Hot flashes can cause both physical and emotional anxiety, depending on the person. Here are some common signs of non-physical anxiety symptoms:
One thing is for sure: It’s a good idea to keep your stress and anxiety levels in check during menopause. If you’re experiencing intense anxiety, it’s probably touching many parts of your life. Reducing hot flashes is another benefit to treating your anxiety.
Here are some ways to keep physical and emotional anxiety symptoms at bay.
One type of therapy that Dr. Sozen recommends is cognitive behavioral therapy (CBT), which is a structured form of talk therapy that can relieve both psychological and physical symptoms of anxiety.
“This type of therapy helps to correct illogical and harmful patterns of thinking,” explains Dr. Sozen. “It helps stress and anxiety and calms the nervous system.”
If your anxiety-induced hot flashes are getting especially severe, your healthcare provider may recommend certain medications to help tackle them. But Dr. Sozen warns that these options should be discussed with your healthcare provider first.
“Some medications such as antidepressants, benzodiazepines and beta-blockers are effective at reducing anxiety, but should be used with caution,” says Dr. Sozen.
There’s a variety of things to try, but the key is to ground your body.
If you’re struggling to stay cool throughout the day, chances are your hot flashes are also invading your bedtime. This sudden rise in heat can affect your sleep schedule, so it’s important to find strategies to get the rest you need.
“Forty to 50% of people experience sleep disturbances or insomnia during the menopausal transition,” Dr. Sozen adds. “Sleep disorders can cause anxiety, and anxiety can cause a person to sleep poorly.”
If you’re not able to get seven to eight hours of sleep, try these strategies to find relief for your night sweats, and take naps as needed to help with any lost nighttime sleep.
It may seem counterintuitive, but getting your body moving can help with hot flashes. According to various research studies, exercise helps train your thermoregulatory system (the part of your body that controls and adjusts to different temperatures).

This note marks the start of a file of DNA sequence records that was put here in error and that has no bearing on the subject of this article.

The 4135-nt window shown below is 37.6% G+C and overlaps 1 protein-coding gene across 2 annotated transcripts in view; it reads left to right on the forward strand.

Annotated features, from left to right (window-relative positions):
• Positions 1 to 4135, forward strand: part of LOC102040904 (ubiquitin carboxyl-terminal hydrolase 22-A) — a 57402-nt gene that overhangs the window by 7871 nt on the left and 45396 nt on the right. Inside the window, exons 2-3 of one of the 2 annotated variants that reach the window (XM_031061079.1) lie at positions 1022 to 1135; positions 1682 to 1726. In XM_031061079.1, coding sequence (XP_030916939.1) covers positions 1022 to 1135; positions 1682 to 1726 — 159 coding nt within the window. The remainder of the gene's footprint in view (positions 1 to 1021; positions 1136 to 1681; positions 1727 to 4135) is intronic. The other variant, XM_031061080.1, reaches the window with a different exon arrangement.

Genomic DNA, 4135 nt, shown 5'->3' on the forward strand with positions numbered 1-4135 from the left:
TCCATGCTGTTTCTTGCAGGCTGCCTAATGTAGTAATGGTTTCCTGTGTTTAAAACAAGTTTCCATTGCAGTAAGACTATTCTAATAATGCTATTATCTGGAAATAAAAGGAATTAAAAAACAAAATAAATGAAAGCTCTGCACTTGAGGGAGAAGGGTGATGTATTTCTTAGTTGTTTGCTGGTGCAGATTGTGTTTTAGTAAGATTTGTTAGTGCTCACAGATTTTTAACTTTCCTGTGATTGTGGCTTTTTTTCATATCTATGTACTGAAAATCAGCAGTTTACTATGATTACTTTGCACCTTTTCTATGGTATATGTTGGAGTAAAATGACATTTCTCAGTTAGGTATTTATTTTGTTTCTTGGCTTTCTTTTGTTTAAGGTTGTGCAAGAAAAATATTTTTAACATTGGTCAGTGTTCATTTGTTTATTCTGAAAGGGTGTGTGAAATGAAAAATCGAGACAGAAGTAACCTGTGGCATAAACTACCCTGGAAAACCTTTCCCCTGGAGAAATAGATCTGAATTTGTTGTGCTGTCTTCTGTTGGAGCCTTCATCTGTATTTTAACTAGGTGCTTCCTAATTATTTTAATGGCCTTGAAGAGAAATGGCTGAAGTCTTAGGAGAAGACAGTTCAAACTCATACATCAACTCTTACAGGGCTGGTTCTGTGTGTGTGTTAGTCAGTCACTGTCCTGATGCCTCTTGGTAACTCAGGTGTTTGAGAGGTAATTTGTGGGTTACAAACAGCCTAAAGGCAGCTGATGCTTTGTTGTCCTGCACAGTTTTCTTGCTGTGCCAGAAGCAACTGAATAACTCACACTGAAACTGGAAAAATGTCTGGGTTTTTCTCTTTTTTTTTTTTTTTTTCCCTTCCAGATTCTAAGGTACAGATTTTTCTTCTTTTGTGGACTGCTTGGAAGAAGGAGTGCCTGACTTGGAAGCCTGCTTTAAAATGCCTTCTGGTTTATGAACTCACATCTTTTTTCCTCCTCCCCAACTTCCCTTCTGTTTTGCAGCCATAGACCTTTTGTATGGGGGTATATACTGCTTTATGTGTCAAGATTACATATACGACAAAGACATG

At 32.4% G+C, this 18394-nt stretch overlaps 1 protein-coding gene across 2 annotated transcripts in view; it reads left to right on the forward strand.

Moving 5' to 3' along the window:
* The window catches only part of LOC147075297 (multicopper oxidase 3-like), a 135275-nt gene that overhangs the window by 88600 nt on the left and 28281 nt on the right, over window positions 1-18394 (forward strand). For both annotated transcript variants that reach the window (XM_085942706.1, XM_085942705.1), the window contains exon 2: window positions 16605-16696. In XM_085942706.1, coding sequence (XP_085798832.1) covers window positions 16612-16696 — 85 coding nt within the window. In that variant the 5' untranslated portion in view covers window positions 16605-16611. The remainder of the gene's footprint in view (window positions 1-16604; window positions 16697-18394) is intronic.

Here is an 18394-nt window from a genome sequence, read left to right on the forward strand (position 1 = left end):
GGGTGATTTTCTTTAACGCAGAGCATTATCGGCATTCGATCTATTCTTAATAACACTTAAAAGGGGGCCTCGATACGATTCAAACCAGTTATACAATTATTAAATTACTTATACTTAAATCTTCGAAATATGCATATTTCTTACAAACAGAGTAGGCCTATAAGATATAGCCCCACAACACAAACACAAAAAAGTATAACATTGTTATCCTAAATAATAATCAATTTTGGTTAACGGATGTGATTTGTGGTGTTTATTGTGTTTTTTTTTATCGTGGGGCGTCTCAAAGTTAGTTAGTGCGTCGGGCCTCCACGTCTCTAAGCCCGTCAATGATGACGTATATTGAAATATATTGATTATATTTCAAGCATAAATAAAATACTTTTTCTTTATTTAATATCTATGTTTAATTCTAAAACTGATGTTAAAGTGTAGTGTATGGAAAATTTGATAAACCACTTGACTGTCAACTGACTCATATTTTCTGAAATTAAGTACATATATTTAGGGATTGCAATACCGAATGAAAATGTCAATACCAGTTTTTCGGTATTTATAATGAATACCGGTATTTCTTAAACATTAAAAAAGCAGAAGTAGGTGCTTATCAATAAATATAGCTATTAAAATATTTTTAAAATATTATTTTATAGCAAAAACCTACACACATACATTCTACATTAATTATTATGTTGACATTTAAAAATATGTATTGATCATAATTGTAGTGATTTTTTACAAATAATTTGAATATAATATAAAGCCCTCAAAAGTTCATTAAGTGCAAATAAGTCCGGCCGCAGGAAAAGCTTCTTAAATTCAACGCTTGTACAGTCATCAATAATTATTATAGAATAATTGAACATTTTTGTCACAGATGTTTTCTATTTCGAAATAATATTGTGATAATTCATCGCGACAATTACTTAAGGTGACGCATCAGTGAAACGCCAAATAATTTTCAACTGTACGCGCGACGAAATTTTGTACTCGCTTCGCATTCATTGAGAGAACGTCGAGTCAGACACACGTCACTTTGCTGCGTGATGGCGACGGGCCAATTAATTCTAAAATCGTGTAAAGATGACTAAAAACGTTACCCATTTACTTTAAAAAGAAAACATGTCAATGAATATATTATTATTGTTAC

Basically, moving your body helps these systems practice regulating your body’s temperature — so when you do get a hot flash, they’re more prepared to adapt to it.
But it’s also important to be careful to not overextend yourself during workout sessions, or it could cause the opposite effect. Try doing easy cardio exercises as a way to get your blood flowing and put your mind at ease.
Having anxiety about your anxiety? Try not to keep it bottled up. Find someone you can talk to about any anxious feelings you may be having. This could be a close friend who understands your situation or a licensed therapist (or both!). The goal is to find a way to make sense of any anxious feelings and how they’re affecting you emotionally and physically.
There are also steps you can take to address hot flashes directly, including:
You can also make small changes in your day-to-day life, like:
Whether your anxiety is causing your menopausal hot flashes to flare up or it’s the other way around, there are ways to cope with both. Use tactics to manage your hot flashes while also addressing your anxiety to see the best results.